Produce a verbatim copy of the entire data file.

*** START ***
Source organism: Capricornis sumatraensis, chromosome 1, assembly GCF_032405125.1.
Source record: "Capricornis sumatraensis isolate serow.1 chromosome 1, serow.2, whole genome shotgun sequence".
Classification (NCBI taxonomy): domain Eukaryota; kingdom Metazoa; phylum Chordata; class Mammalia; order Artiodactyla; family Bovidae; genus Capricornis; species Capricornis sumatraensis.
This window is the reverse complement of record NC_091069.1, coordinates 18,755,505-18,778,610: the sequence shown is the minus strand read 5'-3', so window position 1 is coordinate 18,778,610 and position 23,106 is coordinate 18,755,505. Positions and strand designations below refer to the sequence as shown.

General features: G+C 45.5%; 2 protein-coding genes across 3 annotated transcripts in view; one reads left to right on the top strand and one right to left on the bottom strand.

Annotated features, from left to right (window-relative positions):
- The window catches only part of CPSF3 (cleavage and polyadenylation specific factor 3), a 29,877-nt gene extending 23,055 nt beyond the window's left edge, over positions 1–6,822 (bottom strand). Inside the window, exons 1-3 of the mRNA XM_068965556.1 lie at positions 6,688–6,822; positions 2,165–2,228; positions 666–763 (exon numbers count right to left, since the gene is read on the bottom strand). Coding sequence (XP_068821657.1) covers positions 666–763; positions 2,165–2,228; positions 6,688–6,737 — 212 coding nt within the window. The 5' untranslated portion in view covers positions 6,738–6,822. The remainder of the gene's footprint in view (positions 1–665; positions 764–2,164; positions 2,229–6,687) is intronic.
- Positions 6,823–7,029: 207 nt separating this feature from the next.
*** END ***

Source organism: Capricornis sumatraensis, chromosome 1, assembly GCF_032405125.1.
Source record: "Capricornis sumatraensis isolate serow.1 chromosome 1, serow.2, whole genome shotgun sequence".
Classification (NCBI taxonomy): domain Eukaryota; kingdom Metazoa; phylum Chordata; class Mammalia; order Artiodactyla; family Bovidae; genus Capricornis; species Capricornis sumatraensis.
This window is the reverse complement of record NC_091069.1, coordinates 18,755,505-18,778,610: the sequence shown is the minus strand read 5'-3', so window position 1 is coordinate 18,778,610 and position 23,106 is coordinate 18,755,505. Positions and strand designations below refer to the sequence as shown.

General features: G+C 45.5%; 2 protein-coding genes across 3 annotated transcripts in view; one reads left to right on the top strand and one right to left on the bottom strand.

Annotated features, from left to right (window-relative positions):
- The window catches only part of CPSF3 (cleavage and polyadenylation specific factor 3), a 29,877-nt gene extending 23,055 nt beyond the window's left edge, over positions 1–6,822 (bottom strand). Inside the window, exons 1-3 of the mRNA XM_068965556.1 lie at positions 6,688–6,822; positions 2,165–2,228; positions 666–763 (exon numbers count right to left, since the gene is read on the bottom strand). Coding sequence (XP_068821657.1) covers positions 666–763; positions 2,165–2,228; positions 6,688–6,737 — 212 coding nt within the window. The 5' untranslated portion in view covers positions 6,738–6,822. The remainder of the gene's footprint in view (positions 1–665; positions 764–2,164; positions 2,229–6,687) is intronic.
- Positions 6,823–7,029: 207 nt separating this feature from the next.